(BB) a state of society characterized by formal equality of rights and privileges.
The US has not only got equality of rights and privileges, it goes above and beyond this in a legal sense. It has a written constitution and tries to ensure equal opportunities for people, if not equal outcomes. Pro doesn't remotely prove otherwise and the default is that all are equal under the law.

(BC) political or social equality; democratic spirit.
Again, the only ones ruled out are children and prisoners.

(BD) the common people of a community as distinguished from any privileged class; the common people with respect to their political power.
I do not believe this is a definition of 'a democracy' and think this more about the vaguer 'democracy' as a general concept, I think this doesn't apply to this debate.

I will like to offer another set of definitions of 'a democracy':

government by the people
especially rule of the majority
a government in which the supreme power is vested in the people and exercised by them directly or indirectly through a system of representation usually involving periodically held free elections
a political unit that has a democratic government

This is much clearer, I feel, on what precisely qualifies a nation-state as a democracy and surely the US government qualifies as this and has for many decades eve.

To understand this we must leave 'definitions' and go into the branches of US government to comprehend how it is indeed democratic overall.


Branches of the US Government

The Constitution of the United States divides the federal government into three branches to make sure no individual or group will have too much power:
  • Legislative—Makes laws (Congress, comprised of the House of Representatives and Senate)
  • Executive—Carries out laws (president, vice president, Cabinet, most federal agencies)
  • Judicial—Evaluates laws (Supreme Court and other courts)
Each branch of government can change acts of the other branches:
  • The president can veto legislation created by Congress and nominates heads of federal agencies.
  • Congress confirms or rejects the president's nominees and can remove the president from office in exceptional circumstances.
  • The Justices of the Supreme Court, who can overturn unconstitutional laws, are nominated by the president and confirmed by the Senate.
This ability of each branch to respond to the actions of the other branches is called the system of checks and balances.

Be clear here on how this works:

It is a triangle:

This image should help you understand.

The elected President (executive branch) appoints judges of the Supreme Court and can veto decisions made by the Legislative branch in extreme circumstances. Note this is an elected official.

The Supreme Court (judicial branch) isn't elected but is appointed by the elected President, they are able to deem law made by the legislative branch (Senate and House) unconstitutional but also have to answer to the Senate if an appointment by the President is seen as too bias-driven or corrupt in nature.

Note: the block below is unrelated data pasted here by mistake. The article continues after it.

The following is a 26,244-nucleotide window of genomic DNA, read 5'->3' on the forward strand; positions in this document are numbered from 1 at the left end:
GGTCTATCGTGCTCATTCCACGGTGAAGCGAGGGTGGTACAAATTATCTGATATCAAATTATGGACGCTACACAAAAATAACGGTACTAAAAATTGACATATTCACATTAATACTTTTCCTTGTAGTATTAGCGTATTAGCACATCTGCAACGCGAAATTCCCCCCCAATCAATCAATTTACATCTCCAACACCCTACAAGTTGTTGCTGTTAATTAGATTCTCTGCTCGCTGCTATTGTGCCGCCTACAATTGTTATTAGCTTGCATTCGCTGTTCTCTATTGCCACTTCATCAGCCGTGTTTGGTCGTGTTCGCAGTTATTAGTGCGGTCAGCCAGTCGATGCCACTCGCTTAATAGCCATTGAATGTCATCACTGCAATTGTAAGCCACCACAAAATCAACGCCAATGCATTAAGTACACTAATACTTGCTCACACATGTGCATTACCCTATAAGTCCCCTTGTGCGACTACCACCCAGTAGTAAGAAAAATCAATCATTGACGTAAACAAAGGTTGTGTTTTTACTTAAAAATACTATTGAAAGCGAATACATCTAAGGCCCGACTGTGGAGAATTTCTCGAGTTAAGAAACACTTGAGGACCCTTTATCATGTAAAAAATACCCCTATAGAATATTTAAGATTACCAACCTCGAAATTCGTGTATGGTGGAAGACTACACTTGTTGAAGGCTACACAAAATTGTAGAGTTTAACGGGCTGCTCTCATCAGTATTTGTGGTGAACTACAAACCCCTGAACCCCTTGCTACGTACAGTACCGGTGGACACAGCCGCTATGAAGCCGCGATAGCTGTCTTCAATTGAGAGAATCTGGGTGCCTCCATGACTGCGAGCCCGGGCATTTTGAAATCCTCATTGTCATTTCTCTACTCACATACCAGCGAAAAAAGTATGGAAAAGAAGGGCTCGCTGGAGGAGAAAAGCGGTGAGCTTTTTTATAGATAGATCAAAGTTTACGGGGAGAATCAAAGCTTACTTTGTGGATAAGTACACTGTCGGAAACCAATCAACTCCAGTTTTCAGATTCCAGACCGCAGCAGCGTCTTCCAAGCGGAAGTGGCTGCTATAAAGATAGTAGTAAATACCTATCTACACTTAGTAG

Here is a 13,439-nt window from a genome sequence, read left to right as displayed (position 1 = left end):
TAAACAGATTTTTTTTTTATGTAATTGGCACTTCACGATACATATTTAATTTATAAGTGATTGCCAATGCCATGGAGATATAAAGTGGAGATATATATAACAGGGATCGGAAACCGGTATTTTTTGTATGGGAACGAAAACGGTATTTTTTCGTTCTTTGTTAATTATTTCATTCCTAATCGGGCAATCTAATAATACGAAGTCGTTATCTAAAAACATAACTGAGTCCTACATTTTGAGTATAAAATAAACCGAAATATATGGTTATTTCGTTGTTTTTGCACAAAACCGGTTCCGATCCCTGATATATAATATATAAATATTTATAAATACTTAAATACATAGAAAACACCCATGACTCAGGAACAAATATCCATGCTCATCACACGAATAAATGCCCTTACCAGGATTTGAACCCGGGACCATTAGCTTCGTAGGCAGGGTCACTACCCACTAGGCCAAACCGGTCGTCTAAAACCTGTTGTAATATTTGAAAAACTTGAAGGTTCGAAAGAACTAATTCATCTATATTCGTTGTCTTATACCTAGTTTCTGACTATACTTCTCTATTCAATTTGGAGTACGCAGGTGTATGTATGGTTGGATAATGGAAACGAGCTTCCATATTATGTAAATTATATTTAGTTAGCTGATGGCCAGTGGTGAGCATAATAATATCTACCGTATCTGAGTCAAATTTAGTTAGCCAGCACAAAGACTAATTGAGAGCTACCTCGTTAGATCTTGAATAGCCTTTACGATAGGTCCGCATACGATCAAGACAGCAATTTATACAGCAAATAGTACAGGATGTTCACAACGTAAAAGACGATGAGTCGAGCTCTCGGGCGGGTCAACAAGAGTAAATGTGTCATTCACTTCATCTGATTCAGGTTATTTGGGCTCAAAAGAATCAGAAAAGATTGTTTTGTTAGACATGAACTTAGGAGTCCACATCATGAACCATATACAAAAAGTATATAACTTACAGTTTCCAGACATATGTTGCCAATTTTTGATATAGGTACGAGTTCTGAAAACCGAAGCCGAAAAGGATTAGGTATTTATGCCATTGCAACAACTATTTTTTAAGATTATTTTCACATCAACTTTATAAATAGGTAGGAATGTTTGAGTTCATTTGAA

The Senate and House (legislative branch) is also known as Congress are even more key to disproveing Pro than the President himself/herself:

Age, citizenship, term duration, and residency requirements
  • Must be at least 25 years old.
  • Must be citizens for at least seven years.
  • Are elected to a two-year term.
  • Must be residents of the states they represent.

Every 2 years, the representatives of the House are elected (every even year if you care to know). They are responsible for:

These even possess the power of Impeachment:

Power of impeachment
Article I, Section 2 of the Constitution states that the House “shall have the sole power of impeachment.” This power applies to the offices of president, vice president, federal judges, and other federal officers, as the Library of Congress’ Constitution Annotated explains. Grounds for impeachment are “treason, bribery, or other high crimes and misdemeanors.”
The House determines whether to impeach and if an impeachment is called for; the Senate decides whether to convict and remove the official from office. This follows a pattern established in the British government and American colonial governments dating back to the 17th century, as the Senate website explains.

So, even if a President becomes so blatantly corrupt they can eventually impeach him/her, Bill Clinton was officially impeached while Nixon resigned in the face of near-certain impeachment coming his way. These are 2 clear-cut examples of the power of the Legislative branch to enact democracy if the elected President happens to truly act against what the elected House of Represntatives see as democratically valid.

Let's now inform you of the Senate and how the overall Congress is formed:
U.S. Senate
  • 30 years of age
  • A citizen of the United States for 9 years
  • At the time of election, be a resident of the state
How many members of Congress are there?
There are a total of 535 Members of Congress. 100 serve in the U.S. Senate and 435 serve in the U.S. House of Representatives.

The Senators remain for 6 years, not 2. When the death or perhaps long-term incapacitation of a Senator occurs the following happens:

The Seventeenth Amendment allows state legislatures to empower the governor to appoint a replacement to complete the term or to hold office until a special election can take place.

Take note that the governor is an elected official themselves:

In the United States, the title governor refers to the chief executive of each state. The governor is not directly subordinate to the federal authorities but is the political and ceremonial head of the state. The governor may also assume additional roles, such as the commander-in-chief of the National Guard when the role is not federalized. The governor may also have the ability to commute or pardon a criminal sentence.